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  8. Can I tell you something funny...my mother-in-law insisted on buying my husband sugar free chocolates every Christmas and me a box of regular sugar chocolates, finally the Christmas after Isaac was diagnosed I told her that TJ (my husband) ALWAYS eats my chocolates first, then if he really wants to have something sweet he'll the SF ones. I didn't tell her this to make her feel bad but rather she started worrying about getting all the cute kid candy in SF and it felt freeing for me to say to her, "don't worry get him the real stuff." Honestly in this house and for as long as I've known TJ he's been the Snickers eater not me, he'll be the first to grab a slice of apple pie, scoop of ice cream, or a popsicle. I've since realized that it's more difficult with smaller children and d, those few carbs spike fast and make a bigger impact, but still if I want Isaac to learn how to balance his diet he has to see that sweets can be a part, just not the main dish :)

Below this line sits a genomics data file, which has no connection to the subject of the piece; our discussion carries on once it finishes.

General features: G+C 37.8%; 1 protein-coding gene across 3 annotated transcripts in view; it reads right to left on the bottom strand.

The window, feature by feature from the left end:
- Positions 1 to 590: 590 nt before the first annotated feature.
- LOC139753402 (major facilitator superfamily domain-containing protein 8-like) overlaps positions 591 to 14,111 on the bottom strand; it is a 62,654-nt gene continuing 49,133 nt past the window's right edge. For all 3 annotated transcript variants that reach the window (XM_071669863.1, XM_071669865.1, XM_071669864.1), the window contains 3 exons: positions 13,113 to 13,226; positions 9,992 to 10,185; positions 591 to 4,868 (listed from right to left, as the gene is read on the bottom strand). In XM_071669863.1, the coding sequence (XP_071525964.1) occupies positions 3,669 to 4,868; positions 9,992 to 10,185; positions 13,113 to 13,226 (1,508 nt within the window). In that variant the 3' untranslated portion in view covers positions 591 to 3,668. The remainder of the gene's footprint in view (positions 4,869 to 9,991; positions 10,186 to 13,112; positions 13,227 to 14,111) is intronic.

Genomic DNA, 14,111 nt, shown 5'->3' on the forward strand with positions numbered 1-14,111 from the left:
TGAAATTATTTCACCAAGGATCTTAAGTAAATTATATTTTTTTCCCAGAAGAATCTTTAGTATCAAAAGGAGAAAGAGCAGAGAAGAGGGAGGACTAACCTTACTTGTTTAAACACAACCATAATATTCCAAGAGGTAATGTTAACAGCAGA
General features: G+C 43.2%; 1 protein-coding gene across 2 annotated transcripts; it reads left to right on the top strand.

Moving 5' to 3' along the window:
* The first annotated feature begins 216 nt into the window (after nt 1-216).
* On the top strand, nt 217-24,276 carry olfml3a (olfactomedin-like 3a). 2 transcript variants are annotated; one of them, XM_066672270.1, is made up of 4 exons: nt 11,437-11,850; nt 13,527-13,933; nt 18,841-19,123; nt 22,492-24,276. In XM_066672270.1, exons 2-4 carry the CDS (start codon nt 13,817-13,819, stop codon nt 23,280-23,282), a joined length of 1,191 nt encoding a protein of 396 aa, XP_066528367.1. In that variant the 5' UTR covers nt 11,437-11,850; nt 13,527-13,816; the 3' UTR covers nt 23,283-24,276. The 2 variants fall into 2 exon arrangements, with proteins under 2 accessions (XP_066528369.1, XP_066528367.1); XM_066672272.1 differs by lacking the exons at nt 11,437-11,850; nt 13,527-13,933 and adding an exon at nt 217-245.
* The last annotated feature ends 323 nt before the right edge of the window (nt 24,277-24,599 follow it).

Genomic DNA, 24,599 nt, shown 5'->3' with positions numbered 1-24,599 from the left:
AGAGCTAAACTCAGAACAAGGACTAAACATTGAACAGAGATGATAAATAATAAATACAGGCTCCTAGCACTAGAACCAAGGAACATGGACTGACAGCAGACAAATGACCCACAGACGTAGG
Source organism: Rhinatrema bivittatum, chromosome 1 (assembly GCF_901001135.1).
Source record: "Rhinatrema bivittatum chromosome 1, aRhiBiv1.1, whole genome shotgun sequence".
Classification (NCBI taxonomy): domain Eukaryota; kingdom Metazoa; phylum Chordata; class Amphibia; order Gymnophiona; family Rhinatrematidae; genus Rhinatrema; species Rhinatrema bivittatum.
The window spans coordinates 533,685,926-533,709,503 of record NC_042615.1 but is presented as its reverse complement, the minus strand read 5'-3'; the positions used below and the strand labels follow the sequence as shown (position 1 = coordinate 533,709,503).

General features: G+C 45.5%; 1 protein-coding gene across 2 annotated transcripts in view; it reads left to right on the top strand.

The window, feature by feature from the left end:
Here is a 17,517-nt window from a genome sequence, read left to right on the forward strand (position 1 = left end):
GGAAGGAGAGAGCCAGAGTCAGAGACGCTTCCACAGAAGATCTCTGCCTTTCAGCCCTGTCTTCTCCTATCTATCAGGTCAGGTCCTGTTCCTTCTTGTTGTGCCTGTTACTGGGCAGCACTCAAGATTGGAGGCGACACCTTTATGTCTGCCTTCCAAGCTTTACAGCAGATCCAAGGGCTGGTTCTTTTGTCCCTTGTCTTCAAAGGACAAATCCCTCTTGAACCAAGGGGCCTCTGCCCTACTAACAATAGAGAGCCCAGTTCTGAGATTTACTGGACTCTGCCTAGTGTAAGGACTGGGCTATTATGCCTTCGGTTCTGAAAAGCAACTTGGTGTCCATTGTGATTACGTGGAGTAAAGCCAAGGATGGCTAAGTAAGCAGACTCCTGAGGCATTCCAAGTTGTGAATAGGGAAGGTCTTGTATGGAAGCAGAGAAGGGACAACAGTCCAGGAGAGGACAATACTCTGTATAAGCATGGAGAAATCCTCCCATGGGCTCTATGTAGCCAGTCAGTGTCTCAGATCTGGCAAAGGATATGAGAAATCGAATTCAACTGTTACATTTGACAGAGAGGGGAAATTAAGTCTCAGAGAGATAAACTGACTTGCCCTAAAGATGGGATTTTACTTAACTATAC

I hope she enjoys her bag of red fish and you get a surprise of no huge BG fluctuations for Christmas morning!

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  9. Oh I am so, so, so glad you bought those fish! Go back and get some more! I can eat them by the pound. I know - that's gross.

    Whatever her bg is from eating those fish - and I bet you give them a run for their money with a great bolus - it won't matter because she will remember the fish not her bg. I want pictures of her excitement when she gets them. :)